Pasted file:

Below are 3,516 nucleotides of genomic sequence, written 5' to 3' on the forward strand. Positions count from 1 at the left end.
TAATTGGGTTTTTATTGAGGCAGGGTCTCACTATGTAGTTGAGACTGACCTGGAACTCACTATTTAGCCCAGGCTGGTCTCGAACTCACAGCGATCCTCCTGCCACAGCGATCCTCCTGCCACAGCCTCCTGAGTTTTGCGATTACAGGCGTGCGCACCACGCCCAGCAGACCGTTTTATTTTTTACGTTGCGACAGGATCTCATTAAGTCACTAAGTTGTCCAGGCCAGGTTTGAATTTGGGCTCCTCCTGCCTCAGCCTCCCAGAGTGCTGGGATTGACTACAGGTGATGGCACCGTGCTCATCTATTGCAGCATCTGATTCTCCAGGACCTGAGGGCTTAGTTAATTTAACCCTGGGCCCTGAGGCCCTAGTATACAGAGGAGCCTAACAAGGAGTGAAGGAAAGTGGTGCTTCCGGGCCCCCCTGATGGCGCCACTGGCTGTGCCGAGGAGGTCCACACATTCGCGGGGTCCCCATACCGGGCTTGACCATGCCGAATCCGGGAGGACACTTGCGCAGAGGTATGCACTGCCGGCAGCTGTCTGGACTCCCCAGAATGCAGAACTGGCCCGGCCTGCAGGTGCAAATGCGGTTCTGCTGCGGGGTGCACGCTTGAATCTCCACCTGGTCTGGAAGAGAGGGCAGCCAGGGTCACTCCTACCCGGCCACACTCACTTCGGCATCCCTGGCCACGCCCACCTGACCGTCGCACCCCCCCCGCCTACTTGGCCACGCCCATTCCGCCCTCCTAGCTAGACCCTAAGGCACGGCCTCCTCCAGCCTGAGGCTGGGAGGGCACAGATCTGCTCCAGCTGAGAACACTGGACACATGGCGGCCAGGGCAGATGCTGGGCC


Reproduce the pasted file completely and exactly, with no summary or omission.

Below are 3,516 nucleotides of genomic sequence, written 5' to 3' on the forward strand. Positions count from 1 at the left end.
TAATTGGGTTTTTATTGAGGCAGGGTCTCACTATGTAGTTGAGACTGACCTGGAACTCACTATTTAGCCCAGGCTGGTCTCGAACTCACAGCGATCCTCCTGCCACAGCGATCCTCCTGCCACAGCCTCCTGAGTTTTGCGATTACAGGCGTGCGCACCACGCCCAGCAGACCGTTTTATTTTTTACGTTGCGACAGGATCTCATTAAGTCACTAAGTTGTCCAGGCCAGGTTTGAATTTGGGCTCCTCCTGCCTCAGCCTCCCAGAGTGCTGGGATTGACTACAGGTGATGGCACCGTGCTCATCTATTGCAGCATCTGATTCTCCAGGACCTGAGGGCTTAGTTAATTTAACCCTGGGCCCTGAGGCCCTAGTATACAGAGGAGCCTAACAAGGAGTGAAGGAAAGTGGTGCTTCCGGGCCCCCCTGATGGCGCCACTGGCTGTGCCGAGGAGGTCCACACATTCGCGGGGTCCCCATACCGGGCTTGACCATGCCGAATCCGGGAGGACACTTGCGCAGAGGTATGCACTGCCGGCAGCTGTCTGGACTCCCCAGAATGCAGAACTGGCCCGGCCTGCAGGTGCAAATGCGGTTCTGCTGCGGGGTGCACGCTTGAATCTCCACCTGGTCTGGAAGAGAGGGCAGCCAGGGTCACTCCTACCCGGCCACACTCACTTCGGCATCCCTGGCCACGCCCACCTGACCGTCGCACCCCCCCCGCCTACTTGGCCACGCCCATTCCGCCCTCCTAGCTAGACCCTAAGGCACGGCCTCCTCCAGCCTGAGGCTGGGAGGGCACAGATCTGCTCCAGCTGAGAACACTGGACACATGGCGGCCAGGGCAGATGCTGGGCC